For the month of August, Morning Edition and The Race Card Project are looking back at a seminal moment in civil rights history: the March on Washington for Jobs and Freedom, where the Rev. Martin Luther King Jr. delivered his iconic "I Have a Dream Speech" Aug. 28, 1963. Approximately 250,000 people descended on the nation's capital from all over the country for the mass demonstration.
This week a rodeo clown made news when he wore an Obama mask for a routine that straddled the line between permissible lampooning of a president and unsettling evocations of a lone black man being chased and menaced while a white crowd cheered and jeered. How do we resolve those two strains at the moment? There's our belief in loud, lusty rebuke to people in power and our sense that some depictions of black and white kick historical tripwires and throw us back to 1861.
The American jury system is a great leveler. Rich and powerful men such as Kenneth Lay and Jeffrey Skilling of Enron, suddenly find their fates in the hands of very average Americans who earn and possess a tiny fraction of what they have. Most of the news we get about juries concerns cases in which an unusual and possibly controversial verdict was reached.
Originally published on Mon July 29, 2013 12:31 pm
Artist Faith Ringgold is best known for what she calls her story quilts — large canvases made in the 1980s, on which she painted scenes of African-American life: sunbathing on a tar roof, a mother and her children, a quilting bee. She frames the canvases in strips of quilted fabric, carrying out an old African, and African-American quilt-making tradition.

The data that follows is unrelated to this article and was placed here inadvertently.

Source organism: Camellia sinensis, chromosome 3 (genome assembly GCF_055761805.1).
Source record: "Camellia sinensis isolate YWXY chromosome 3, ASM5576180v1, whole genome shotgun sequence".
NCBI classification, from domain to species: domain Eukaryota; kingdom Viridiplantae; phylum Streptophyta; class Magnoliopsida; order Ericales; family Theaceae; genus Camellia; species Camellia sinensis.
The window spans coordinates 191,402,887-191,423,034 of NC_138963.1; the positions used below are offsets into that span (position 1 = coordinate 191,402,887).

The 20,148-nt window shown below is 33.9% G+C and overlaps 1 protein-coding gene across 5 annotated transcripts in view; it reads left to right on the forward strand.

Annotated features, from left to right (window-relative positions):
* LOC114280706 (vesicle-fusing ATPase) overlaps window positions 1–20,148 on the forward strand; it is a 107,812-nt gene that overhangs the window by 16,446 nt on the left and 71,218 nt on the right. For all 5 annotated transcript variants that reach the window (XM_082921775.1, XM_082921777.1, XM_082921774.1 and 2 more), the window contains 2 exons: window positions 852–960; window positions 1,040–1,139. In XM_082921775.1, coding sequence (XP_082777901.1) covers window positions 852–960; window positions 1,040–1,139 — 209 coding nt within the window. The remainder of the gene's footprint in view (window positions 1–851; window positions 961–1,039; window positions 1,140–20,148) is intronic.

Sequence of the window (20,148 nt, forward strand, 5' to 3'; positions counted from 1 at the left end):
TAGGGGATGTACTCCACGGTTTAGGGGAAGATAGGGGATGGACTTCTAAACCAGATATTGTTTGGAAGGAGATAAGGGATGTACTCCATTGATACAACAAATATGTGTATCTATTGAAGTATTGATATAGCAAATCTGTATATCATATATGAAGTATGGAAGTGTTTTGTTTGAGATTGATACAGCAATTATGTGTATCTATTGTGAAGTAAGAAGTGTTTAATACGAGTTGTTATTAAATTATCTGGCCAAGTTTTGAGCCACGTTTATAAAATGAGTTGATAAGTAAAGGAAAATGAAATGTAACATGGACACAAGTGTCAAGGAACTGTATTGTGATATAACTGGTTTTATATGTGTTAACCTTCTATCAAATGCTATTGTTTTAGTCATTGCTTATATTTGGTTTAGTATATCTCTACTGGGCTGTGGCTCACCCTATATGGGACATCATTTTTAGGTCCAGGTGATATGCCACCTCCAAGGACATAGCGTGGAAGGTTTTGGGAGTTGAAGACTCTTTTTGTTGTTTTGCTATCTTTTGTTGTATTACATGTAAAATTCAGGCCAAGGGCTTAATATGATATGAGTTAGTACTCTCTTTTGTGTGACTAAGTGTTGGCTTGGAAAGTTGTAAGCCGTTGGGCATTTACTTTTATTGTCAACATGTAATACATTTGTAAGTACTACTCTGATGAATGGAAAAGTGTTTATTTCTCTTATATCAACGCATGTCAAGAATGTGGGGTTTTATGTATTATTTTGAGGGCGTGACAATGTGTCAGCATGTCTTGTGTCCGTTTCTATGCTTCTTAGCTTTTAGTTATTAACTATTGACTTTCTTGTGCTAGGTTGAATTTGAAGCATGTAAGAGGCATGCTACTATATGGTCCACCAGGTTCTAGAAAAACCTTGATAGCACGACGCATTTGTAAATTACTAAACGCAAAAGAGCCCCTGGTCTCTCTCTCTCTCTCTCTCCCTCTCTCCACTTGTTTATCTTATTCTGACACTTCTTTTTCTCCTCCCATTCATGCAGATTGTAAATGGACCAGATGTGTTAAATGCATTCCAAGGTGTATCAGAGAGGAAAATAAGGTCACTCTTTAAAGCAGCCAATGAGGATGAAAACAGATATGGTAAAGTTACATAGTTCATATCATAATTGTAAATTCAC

The National Museum of Women in the Arts in Washington is showing an earlier aspect of Ringgold's art: big, strong, vivid paintings from the 1960s that reflect the violence and social upheaval of that time.
Willie Louis may be one of the most celebrated but least-known figures in a pivotal point in American history: He testified against the men accused of kidnapping and murdering 14-year-old Emmett Till. He died July 18, but his wife, Juliet, announced his death this week.
Connecticut’s final 2013 budget includes more money for suburban school districts that accept urban students through the Open Choice program. Open Choice is seen as an important way for the state to meet its desegregation goals in the long-running Sheff vs. O’Neill case.
Does graffiti still have the power to turn our heads? We might check out a new design or a bold stroke of color--but not because we're shocked.
Since early artists first sprayed their frustrations across the subway cars and city walls of 1960's Philadelphia and New York, graffiti has gone from the street to the elite, from the public to the private, from vandalism to fine art, as likely to be in a gallery as on the side of a garage...but it hasn't always been that way.
Michelle Alexander’s book The New Jim Crow: Mass Incarceration in the Age of Colorblindness has been an unlikely and controversial best seller.
In it, Alexander makes the case that the prison system we have long filled with a disproportionate number of young black men is not just a byproduct of policy decisions, but an intentional effort to undo the civil rights movement.
Lucianne Lavin is out to dispel some myths about Connecticut’s native peoples. They didn't all move west or die out from war or disease, she says. Those who remain don’t all have claim to the land or the heritage.
In her comprehensive book, Connecticut’s Indigenous Peoples, she explores this lineage through archeology, history and oral traditions.
It takes us up to present day New England, where “native American tribe” is synonymous to many with “tribal casino.”
Asian Americans have been dealing with the "model minority" myth for decades. And it's playing a role in high suicide rates. The idea of Asians as a model minority dates back to the Civil Rights Movement of the 1960s. Scholars began publishing articles that argued against themes of social reform.